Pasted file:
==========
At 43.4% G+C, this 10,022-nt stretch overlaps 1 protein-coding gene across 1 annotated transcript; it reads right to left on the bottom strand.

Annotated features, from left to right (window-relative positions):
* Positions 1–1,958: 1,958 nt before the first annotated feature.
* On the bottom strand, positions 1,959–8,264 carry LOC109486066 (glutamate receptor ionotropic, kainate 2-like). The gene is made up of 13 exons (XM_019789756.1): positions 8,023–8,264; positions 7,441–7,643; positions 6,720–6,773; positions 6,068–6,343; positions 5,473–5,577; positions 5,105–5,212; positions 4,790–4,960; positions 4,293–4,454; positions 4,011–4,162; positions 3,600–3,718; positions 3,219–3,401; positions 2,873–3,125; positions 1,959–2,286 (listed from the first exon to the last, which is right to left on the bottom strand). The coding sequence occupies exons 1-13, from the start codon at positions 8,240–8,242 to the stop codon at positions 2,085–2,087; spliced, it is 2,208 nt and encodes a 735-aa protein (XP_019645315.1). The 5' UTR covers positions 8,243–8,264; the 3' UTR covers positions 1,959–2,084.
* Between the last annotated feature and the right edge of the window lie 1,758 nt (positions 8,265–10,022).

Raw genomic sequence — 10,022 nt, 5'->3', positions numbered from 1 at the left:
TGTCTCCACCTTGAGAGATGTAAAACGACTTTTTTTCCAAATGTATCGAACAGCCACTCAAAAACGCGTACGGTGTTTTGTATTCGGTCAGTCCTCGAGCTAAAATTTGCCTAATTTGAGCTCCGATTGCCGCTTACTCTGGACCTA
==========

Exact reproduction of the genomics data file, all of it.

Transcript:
At 43.4% G+C, this 10,022-nt stretch overlaps 1 protein-coding gene across 1 annotated transcript; it reads right to left on the bottom strand.

Annotated features, from left to right (window-relative positions):
* Positions 1–1,958: 1,958 nt before the first annotated feature.
* On the bottom strand, positions 1,959–8,264 carry LOC109486066 (glutamate receptor ionotropic, kainate 2-like). The gene is made up of 13 exons (XM_019789756.1): positions 8,023–8,264; positions 7,441–7,643; positions 6,720–6,773; positions 6,068–6,343; positions 5,473–5,577; positions 5,105–5,212; positions 4,790–4,960; positions 4,293–4,454; positions 4,011–4,162; positions 3,600–3,718; positions 3,219–3,401; positions 2,873–3,125; positions 1,959–2,286 (listed from the first exon to the last, which is right to left on the bottom strand). The coding sequence occupies exons 1-13, from the start codon at positions 8,240–8,242 to the stop codon at positions 2,085–2,087; spliced, it is 2,208 nt and encodes a 735-aa protein (XP_019645315.1). The 5' UTR covers positions 8,243–8,264; the 3' UTR covers positions 1,959–2,084.
* Between the last annotated feature and the right edge of the window lie 1,758 nt (positions 8,265–10,022).

Raw genomic sequence — 10,022 nt, 5'->3', positions numbered from 1 at the left:
TGTCTCCACCTTGAGAGATGTAAAACGACTTTTTTTCCAAATGTATCGAACAGCCACTCAAAAACGCGTACGGTGTTTTGTATTCGGTCAGTCCTCGAGCTAAAATTTGCCTAATTTGAGCTCCGATTGCCGCTTACTCTGGACCTA